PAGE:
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I have tried this regular expression:


in an input of type text, where it worked as it should:

<input type="Text" pattern="(0[1-9]|[12][0-9]|3[01])\.(0[1-9]|1[012])\.(19|20)\d\d"  title="Must be DD.MM.YYYY (ex: 29.11.2012)" class="std_input_long" id="toDate">

However when I try to do it in JavaScript using a regular expression object it just doesn't work, anyone that can figure this out.


var regex = new RegExp('(0[1-9]|[12][0-9]|3[01])\.(0[1-9]|1[012])\.(19|20)\d\d');
var startDate = "23.11.2012";
var endDate = "11.12.2012";
var bStartDate = regex.test(startDate);
if (bStartDate) {
    var bendDate = regex.test(endDate);
    if (bendDate) {
        alert('both correct')
    } else {
        alert('End date incorrect must be DD.MM.YYYY \n\n\
               Example: 29.11.2012');
} else {
    alert('Start date incorrect must be DD.MM.YYYY \n\n\
               Example: 29.11.2012');

Here's a JSfiddle to experiment with.

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2 Answers 2

up vote 2 down vote accepted

It should be

var regex = /(0[1-9]|[12][0-9]|3[01])\.(0[1-9]|1[012])\.(19|20)\d\d/;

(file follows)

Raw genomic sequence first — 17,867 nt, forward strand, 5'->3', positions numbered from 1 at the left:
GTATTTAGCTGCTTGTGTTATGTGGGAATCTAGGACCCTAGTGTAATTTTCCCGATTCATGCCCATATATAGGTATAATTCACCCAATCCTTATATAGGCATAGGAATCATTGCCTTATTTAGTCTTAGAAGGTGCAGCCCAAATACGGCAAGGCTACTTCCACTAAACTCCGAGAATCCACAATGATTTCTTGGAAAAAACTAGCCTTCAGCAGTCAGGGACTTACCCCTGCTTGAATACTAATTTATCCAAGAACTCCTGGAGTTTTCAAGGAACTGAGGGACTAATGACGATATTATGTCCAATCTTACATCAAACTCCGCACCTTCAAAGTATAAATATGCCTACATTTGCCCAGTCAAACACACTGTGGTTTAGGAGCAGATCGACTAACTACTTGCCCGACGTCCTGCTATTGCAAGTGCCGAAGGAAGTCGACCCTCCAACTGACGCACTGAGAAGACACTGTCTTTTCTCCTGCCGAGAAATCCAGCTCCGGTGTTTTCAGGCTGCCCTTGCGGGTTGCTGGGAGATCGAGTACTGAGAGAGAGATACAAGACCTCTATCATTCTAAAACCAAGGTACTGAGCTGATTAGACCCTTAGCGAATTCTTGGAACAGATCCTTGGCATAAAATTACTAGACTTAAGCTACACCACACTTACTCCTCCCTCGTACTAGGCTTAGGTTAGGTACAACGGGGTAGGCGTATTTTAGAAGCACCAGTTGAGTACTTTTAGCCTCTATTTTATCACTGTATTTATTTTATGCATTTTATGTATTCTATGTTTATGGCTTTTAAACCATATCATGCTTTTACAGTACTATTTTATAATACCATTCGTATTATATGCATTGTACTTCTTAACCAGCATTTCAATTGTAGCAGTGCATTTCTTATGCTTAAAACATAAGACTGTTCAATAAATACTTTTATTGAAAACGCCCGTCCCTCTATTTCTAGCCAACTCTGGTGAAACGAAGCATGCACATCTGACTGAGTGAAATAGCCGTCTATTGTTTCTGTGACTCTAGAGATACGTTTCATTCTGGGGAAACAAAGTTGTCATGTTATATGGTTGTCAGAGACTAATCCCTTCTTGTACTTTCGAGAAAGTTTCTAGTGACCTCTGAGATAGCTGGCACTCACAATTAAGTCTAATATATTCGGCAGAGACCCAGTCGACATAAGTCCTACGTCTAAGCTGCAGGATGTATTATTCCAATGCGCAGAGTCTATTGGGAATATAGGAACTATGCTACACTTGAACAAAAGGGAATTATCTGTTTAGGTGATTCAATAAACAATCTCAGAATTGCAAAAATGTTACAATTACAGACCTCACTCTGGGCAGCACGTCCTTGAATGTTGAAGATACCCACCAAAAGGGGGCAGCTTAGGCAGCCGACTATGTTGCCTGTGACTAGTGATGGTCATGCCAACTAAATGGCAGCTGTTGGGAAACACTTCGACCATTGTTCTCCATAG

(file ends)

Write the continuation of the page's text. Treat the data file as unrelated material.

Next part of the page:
String literals go through interpretation before being passed to the regex engine, for instance '\.' would be same as /./ and '\d' the same as /d/

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However, that should still make the date valid (because . is more general than \.). And I am not questioning that your answer solves the problem (I tried the same), but I still wonder why using the RegExp constructor doesn't work. –  Martin Büttner Nov 29 '12 at 9:37
@m.buettner that was just an example, anything in the regex with \ will be screwed (Unless accounted for with double escaping), such as '\d' –  Esailija Nov 29 '12 at 9:38
Right, I overlooked the \d at the end. –  Martin Büttner Nov 29 '12 at 9:38
so no new RegEx either? –  Anders Metnik Nov 29 '12 at 9:40
never use new regex if your regex is a constant, with regex literal, you don't have to double escape and what you see is what the regex engine sees (WYSIWTRES) –  Esailija Nov 29 '12 at 9:41

You need to escape the backslashes in the regular expression string:


It is easier, though, to use regular expression literals, for instance:


or with a string method:

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